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Is an Opposition leader a must? Not really

Saturday, 31 May 2014 - 6:00am IST | Place: New Delhi | Agency: dna
During three terms when the Congress swept elections, Lok Sabha didn't have one
  • Sudhir Shetty dna

If the Bharatiya Janata Party (BJP) takes a leaf out of the Congress' book on the Leader of the Opposition issue in the Lok Sabha, the House can even go without the post.

In 1971 (fifth Lok Sabha) and from 1980 to 1989 (seventh and eight Lok Sabhas), when the Congress swept the elections, leaving no opposition party with at least 10% seats, there was no Leader of Opposition in the Lok Sabha.

The BJP is in a similar position now with the Congress tally at 44 -- 10 seats less than the 55 required to get recognition for the post of Leader of Opposition.

But the government is likely to leave the decision to the Speaker's discretion. Sources said it may be left to the Speaker to take a call after consulting legal and constitutional experts.

Minister of state for parliamentary affairs Prakash Javadekar said on Friday that the government was studying the provisions and the issue "will be sorted out" before June 4.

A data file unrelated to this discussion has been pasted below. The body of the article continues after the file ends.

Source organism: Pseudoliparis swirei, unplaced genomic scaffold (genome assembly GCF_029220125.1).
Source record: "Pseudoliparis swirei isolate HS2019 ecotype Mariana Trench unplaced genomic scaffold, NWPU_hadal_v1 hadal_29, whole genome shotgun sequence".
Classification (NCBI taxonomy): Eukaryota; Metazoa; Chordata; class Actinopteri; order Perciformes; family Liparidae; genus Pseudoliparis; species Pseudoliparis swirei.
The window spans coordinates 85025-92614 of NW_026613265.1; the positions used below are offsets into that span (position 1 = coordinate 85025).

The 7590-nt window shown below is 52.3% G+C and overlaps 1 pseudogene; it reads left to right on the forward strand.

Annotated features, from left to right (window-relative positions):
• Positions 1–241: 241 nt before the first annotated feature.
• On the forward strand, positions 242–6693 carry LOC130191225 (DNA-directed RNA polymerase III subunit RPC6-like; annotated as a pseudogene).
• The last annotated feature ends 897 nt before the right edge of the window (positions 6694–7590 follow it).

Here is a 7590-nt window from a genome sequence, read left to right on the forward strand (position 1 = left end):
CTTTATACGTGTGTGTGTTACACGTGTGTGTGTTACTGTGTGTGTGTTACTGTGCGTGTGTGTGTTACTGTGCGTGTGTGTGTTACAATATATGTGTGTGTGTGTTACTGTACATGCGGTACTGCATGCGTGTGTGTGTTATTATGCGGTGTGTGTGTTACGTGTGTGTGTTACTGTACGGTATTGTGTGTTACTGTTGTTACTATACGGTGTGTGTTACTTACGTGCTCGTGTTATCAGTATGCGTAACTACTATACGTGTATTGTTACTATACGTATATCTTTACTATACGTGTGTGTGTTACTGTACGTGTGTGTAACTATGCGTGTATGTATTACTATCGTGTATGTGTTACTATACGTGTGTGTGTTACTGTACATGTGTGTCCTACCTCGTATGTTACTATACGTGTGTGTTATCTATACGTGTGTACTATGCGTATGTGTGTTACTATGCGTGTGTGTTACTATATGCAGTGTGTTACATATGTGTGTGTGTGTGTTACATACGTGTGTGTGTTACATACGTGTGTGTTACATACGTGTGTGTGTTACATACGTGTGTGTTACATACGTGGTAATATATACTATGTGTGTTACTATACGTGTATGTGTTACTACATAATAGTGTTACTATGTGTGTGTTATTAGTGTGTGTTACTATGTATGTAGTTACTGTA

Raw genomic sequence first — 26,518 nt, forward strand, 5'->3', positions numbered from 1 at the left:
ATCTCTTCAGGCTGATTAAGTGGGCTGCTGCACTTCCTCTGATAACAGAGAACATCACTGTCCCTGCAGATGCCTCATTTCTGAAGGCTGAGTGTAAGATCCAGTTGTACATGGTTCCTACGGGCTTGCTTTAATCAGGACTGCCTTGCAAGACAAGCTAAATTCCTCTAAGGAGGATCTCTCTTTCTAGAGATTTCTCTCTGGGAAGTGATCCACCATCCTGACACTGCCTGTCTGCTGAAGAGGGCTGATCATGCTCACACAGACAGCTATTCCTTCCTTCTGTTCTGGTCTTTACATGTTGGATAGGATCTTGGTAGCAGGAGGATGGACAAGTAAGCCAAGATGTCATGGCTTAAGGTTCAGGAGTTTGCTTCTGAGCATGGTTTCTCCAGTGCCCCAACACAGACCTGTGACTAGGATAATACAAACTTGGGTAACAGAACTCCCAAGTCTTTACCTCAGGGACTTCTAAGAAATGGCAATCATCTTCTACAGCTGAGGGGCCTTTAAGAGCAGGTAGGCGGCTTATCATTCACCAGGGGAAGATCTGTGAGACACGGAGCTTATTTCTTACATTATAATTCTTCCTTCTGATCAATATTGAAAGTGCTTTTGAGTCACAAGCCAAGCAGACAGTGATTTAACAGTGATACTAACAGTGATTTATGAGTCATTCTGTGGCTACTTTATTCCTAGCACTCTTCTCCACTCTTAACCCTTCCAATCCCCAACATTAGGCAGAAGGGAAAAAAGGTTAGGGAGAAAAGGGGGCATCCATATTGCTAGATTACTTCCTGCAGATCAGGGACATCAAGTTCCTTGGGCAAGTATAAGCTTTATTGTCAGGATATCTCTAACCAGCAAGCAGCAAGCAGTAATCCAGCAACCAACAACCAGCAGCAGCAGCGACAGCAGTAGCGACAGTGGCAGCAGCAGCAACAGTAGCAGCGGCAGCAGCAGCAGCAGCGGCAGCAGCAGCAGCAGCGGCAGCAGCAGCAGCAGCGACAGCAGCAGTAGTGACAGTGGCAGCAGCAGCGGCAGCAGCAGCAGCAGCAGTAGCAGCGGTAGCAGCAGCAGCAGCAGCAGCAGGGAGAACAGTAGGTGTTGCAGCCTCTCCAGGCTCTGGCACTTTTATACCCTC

In 1971, when the Congress got 352 seats, the CPM, with 25 seats, was the largest opposition party, followed by the CPI (23). In 1980, the Congress had a landslide victory and the largest opposition party was Charan Singh's Janata Party (Secular), which won 41 seats.

In 1984, after Indira Gandhi's assassination, when the Congress again swept elections, NTR's Telugu Desam Party (TDP), with 30 seats, was the second-largest party.

Though the position of the Leader of Opposition first came into being in 1969, it got statutory recognition in 1977 through the Salary and Allowances of Leaders of Opposition in Parliament Act.

The BJP, according to sources, may be flexible on the Leader of the Opposition issue. The opposition leader serves on several important committees, including selection panels for Chief Vigilance Commissioner, CBI director and Lokpal members.

In the absence of a Leader of Opposition, the leader of the single-largest party functions as leader of a bloc but does not receive official allowances.

While the government may be open to the idea of an opposition member for the post of deputy speaker, like BJP's Karia Munda during the UPA regime, it's likely to consider changing some governors, sources said.




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